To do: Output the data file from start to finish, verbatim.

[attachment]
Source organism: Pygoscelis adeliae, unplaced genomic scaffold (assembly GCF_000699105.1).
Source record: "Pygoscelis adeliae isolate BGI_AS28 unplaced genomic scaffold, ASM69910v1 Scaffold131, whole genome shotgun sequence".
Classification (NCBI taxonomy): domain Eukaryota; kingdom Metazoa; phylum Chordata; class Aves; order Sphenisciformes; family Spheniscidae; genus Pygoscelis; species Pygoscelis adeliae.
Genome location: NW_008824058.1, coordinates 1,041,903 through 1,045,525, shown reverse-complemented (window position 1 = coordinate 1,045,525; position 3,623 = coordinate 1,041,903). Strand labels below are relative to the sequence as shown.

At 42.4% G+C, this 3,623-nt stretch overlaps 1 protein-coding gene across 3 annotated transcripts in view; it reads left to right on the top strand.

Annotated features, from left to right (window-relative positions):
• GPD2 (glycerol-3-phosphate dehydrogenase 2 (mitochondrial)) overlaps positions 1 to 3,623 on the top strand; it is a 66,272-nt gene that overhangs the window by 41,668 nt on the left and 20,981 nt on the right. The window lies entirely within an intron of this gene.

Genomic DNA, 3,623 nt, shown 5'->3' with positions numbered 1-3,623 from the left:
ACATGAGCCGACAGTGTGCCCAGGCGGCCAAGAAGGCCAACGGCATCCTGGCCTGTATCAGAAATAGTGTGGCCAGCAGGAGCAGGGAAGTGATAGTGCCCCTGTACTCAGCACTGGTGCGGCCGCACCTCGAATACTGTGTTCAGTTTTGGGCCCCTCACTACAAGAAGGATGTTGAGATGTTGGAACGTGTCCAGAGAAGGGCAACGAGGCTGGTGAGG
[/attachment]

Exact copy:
Source organism: Pygoscelis adeliae, unplaced genomic scaffold (assembly GCF_000699105.1).
Source record: "Pygoscelis adeliae isolate BGI_AS28 unplaced genomic scaffold, ASM69910v1 Scaffold131, whole genome shotgun sequence".
Classification (NCBI taxonomy): domain Eukaryota; kingdom Metazoa; phylum Chordata; class Aves; order Sphenisciformes; family Spheniscidae; genus Pygoscelis; species Pygoscelis adeliae.
Genome location: NW_008824058.1, coordinates 1,041,903 through 1,045,525, shown reverse-complemented (window position 1 = coordinate 1,045,525; position 3,623 = coordinate 1,041,903). Strand labels below are relative to the sequence as shown.

At 42.4% G+C, this 3,623-nt stretch overlaps 1 protein-coding gene across 3 annotated transcripts in view; it reads left to right on the top strand.

Annotated features, from left to right (window-relative positions):
• GPD2 (glycerol-3-phosphate dehydrogenase 2 (mitochondrial)) overlaps positions 1 to 3,623 on the top strand; it is a 66,272-nt gene that overhangs the window by 41,668 nt on the left and 20,981 nt on the right. The window lies entirely within an intron of this gene.

Genomic DNA, 3,623 nt, shown 5'->3' with positions numbered 1-3,623 from the left:
ACATGAGCCGACAGTGTGCCCAGGCGGCCAAGAAGGCCAACGGCATCCTGGCCTGTATCAGAAATAGTGTGGCCAGCAGGAGCAGGGAAGTGATAGTGCCCCTGTACTCAGCACTGGTGCGGCCGCACCTCGAATACTGTGTTCAGTTTTGGGCCCCTCACTACAAGAAGGATGTTGAGATGTTGGAACGTGTCCAGAGAAGGGCAACGAGGCTGGTGAGG